Several cruise lines offer lengthy sailings – from 50- to 180-day cruises – to major destinations around the world. Other cruise lines primarily specialize in 7- to 14-day cruises with the longest sailings being repositioning cruises involving the Atlantic and Pacific. Cruisers usually can purchase short segments (15- to 40-day) on these cruises rather than complete the whole world cruise. Prices range from $130 to $500 a day. Here are some of the major world cruise offerings for 2022 and 2023:

          Crystal Cruises – 116-night world cruise from Miami or Los Angeles (Crystal Serenity — starts at $53,646)
          Cunard Line – 118-night world cruise from New York (Queen Mary 2 – starts at $15,149) or 105-day cruise from Hamburg, Germany (Queen Victoria – starts at $21,999). 59-day segment (Sydney to Southampton) starts at $7,919.
          Fred Olsen Cruise Lines – 101-night around the world voyage (Borealis – starts at $33,324).
          Holland America Line – 128-night “Grand World Voyage” — roundtrip from Ft. Lauderdale (Zaandam – starts at $22,499)
          MSC Cruises – 116-night roundtrip from Civitavecchia/Rome (MSC Poesia – starts at $15,549)
          Oceania Cruises – “Around the World in 180 Days” sailing from Los Angeles to New York (Insignia – starts at $39,799)
          P&O Cruises – 99-night roundtrip voyage from Southampton (Aurora – starts at $14,500)
          Princess Cruises – 107-day around the World Cruise, from Auckland, New Zealand to Sydney (Coral Princess – starts at $14,719)
          Princess Cruises – 111-day around the World Cruise from either Fort Lauderdale or Los Angeles – 50 destinations across 31 countries (Island Princess — starts at $19,199)
          Regent Seven Seas Cruises – 143-night Miami to Barcelona world cruise (Seven Seas Mariner – all inclusive, $84,899)
          Seabourn Cruise Line – 145-night voyage from Los Angeles to Athens (Seabourn Sojourn – starts at $64,899)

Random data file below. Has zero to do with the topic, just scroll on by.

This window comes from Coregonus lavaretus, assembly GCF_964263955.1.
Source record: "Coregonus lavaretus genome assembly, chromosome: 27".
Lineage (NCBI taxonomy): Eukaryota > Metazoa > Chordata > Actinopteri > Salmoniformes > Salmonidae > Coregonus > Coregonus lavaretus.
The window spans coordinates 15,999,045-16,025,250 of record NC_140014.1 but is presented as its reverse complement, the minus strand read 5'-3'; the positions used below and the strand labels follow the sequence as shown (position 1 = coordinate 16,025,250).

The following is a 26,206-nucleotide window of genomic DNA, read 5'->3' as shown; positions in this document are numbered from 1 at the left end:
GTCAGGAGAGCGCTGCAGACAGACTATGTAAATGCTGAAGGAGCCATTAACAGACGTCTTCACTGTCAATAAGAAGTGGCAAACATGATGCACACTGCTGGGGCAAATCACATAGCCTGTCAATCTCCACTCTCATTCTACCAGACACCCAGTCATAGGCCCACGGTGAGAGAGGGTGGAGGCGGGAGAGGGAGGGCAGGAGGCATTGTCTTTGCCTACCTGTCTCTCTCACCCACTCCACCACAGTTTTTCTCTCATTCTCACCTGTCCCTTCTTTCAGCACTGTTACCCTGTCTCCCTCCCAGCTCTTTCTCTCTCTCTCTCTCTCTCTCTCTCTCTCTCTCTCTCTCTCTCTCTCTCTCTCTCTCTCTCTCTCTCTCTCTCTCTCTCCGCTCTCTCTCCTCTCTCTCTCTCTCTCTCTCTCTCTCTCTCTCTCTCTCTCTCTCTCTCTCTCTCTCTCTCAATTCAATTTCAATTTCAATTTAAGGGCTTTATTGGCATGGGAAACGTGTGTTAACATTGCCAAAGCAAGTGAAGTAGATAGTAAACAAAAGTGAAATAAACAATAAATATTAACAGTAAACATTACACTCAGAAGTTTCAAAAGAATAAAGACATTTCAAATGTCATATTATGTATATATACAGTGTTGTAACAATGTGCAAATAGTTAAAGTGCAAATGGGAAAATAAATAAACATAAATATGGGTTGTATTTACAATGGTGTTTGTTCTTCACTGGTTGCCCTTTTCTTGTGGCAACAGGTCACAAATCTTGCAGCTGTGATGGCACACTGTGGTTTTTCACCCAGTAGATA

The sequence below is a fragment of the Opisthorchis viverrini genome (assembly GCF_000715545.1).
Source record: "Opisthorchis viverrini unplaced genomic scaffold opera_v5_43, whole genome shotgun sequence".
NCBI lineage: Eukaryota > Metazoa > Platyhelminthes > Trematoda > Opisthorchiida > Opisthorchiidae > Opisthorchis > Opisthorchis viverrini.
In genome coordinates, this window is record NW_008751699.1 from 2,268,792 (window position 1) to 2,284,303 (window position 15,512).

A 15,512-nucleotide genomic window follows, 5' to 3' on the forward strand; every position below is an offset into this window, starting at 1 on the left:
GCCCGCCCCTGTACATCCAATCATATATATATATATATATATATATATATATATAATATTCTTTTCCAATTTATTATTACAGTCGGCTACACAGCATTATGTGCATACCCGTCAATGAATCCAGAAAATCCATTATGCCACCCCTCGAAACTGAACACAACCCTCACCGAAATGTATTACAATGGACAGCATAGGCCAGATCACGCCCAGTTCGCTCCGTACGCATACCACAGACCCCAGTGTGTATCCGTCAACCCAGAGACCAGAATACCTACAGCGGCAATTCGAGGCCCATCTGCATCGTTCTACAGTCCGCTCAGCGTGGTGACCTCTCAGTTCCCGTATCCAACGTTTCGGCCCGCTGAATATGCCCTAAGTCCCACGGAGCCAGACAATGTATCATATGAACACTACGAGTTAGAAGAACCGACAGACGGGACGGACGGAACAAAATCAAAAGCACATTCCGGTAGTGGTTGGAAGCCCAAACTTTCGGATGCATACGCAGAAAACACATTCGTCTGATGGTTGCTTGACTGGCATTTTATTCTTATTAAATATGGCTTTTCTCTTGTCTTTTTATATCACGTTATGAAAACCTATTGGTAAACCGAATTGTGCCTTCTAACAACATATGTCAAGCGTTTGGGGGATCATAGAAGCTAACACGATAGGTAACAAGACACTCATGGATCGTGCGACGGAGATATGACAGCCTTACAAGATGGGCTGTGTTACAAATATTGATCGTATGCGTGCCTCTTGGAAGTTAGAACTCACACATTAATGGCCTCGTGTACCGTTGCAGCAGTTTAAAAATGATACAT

Silversea Cruises – 137-night voyage from Fort Lauderdale to Copenhagen (Silver Whisper – starts at $89,100)
          Viking Cruises – 119-night World Cruise from Los Angeles to London (Viking Nepture – from $49,995)

          And There’s Always The World!

          The ultimate around the world cruise ship is the 644-foot The World Residences at Sea. Launched in 2002 and visiting over 100 ports each year, this is the only private residential ship in world. It’s literally a floating luxury ship consisting of 165 private luxury residents or condos. The initial buy-in costs anywhere from $4 million to $36 million depending on the unit (from studios to 3-bedroom units to a penthouse). Owners are assessed additional fees for ship preservation, operations, crew compensation, and food and beverage onboard. A combination private yacht and luxury vacation home, The World is always cruising to somewhere in the world; it usually circumnavigates the globe every two to three years. Most owners are flush with time and money, although many continue their professional lives by living part-time (three to four months a year) onboard. Normal occupancy at any time is 150 to 200 residents who are more than just your average millionaire or billionaire cruiser! They make up a special class of cruiser who may already have almost everything money can buy.